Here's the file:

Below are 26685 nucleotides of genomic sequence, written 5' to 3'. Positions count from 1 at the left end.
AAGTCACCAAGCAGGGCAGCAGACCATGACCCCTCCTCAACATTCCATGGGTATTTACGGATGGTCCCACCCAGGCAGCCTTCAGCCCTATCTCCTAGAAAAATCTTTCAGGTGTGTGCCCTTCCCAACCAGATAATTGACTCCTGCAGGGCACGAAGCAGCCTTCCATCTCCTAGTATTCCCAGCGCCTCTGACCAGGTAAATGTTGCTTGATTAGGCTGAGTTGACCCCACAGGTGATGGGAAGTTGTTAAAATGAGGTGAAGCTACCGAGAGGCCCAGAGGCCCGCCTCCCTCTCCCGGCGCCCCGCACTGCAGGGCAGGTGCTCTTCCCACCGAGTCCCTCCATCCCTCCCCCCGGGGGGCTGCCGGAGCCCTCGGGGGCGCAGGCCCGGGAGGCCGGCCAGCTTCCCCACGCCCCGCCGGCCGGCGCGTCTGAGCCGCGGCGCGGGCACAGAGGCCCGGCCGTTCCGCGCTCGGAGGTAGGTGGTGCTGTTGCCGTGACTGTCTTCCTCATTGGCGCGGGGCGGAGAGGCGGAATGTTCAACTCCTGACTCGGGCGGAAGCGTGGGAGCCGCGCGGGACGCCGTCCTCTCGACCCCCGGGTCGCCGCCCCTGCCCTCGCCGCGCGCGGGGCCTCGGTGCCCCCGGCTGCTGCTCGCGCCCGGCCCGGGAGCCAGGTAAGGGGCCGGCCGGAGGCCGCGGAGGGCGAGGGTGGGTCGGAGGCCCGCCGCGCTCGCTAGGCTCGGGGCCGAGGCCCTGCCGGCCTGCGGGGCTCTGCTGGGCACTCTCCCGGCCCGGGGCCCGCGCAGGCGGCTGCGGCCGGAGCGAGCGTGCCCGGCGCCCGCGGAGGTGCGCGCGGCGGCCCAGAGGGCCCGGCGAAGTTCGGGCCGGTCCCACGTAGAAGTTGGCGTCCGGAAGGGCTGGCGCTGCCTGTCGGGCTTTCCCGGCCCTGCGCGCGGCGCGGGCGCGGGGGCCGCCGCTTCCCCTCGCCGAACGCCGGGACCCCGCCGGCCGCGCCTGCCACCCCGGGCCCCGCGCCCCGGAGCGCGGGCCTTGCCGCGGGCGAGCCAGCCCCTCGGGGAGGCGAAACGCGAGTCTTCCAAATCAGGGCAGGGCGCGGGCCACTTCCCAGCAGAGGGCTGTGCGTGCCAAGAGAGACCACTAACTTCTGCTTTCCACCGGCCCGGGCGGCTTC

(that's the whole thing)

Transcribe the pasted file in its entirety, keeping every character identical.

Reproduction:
Below are 26685 nucleotides of genomic sequence, written 5' to 3'. Positions count from 1 at the left end.
AAGTCACCAAGCAGGGCAGCAGACCATGACCCCTCCTCAACATTCCATGGGTATTTACGGATGGTCCCACCCAGGCAGCCTTCAGCCCTATCTCCTAGAAAAATCTTTCAGGTGTGTGCCCTTCCCAACCAGATAATTGACTCCTGCAGGGCACGAAGCAGCCTTCCATCTCCTAGTATTCCCAGCGCCTCTGACCAGGTAAATGTTGCTTGATTAGGCTGAGTTGACCCCACAGGTGATGGGAAGTTGTTAAAATGAGGTGAAGCTACCGAGAGGCCCAGAGGCCCGCCTCCCTCTCCCGGCGCCCCGCACTGCAGGGCAGGTGCTCTTCCCACCGAGTCCCTCCATCCCTCCCCCCGGGGGGCTGCCGGAGCCCTCGGGGGCGCAGGCCCGGGAGGCCGGCCAGCTTCCCCACGCCCCGCCGGCCGGCGCGTCTGAGCCGCGGCGCGGGCACAGAGGCCCGGCCGTTCCGCGCTCGGAGGTAGGTGGTGCTGTTGCCGTGACTGTCTTCCTCATTGGCGCGGGGCGGAGAGGCGGAATGTTCAACTCCTGACTCGGGCGGAAGCGTGGGAGCCGCGCGGGACGCCGTCCTCTCGACCCCCGGGTCGCCGCCCCTGCCCTCGCCGCGCGCGGGGCCTCGGTGCCCCCGGCTGCTGCTCGCGCCCGGCCCGGGAGCCAGGTAAGGGGCCGGCCGGAGGCCGCGGAGGGCGAGGGTGGGTCGGAGGCCCGCCGCGCTCGCTAGGCTCGGGGCCGAGGCCCTGCCGGCCTGCGGGGCTCTGCTGGGCACTCTCCCGGCCCGGGGCCCGCGCAGGCGGCTGCGGCCGGAGCGAGCGTGCCCGGCGCCCGCGGAGGTGCGCGCGGCGGCCCAGAGGGCCCGGCGAAGTTCGGGCCGGTCCCACGTAGAAGTTGGCGTCCGGAAGGGCTGGCGCTGCCTGTCGGGCTTTCCCGGCCCTGCGCGCGGCGCGGGCGCGGGGGCCGCCGCTTCCCCTCGCCGAACGCCGGGACCCCGCCGGCCGCGCCTGCCACCCCGGGCCCCGCGCCCCGGAGCGCGGGCCTTGCCGCGGGCGAGCCAGCCCCTCGGGGAGGCGAAACGCGAGTCTTCCAAATCAGGGCAGGGCGCGGGCCACTTCCCAGCAGAGGGCTGTGCGTGCCAAGAGAGACCACTAACTTCTGCTTTCCACCGGCCCGGGCGGCTTC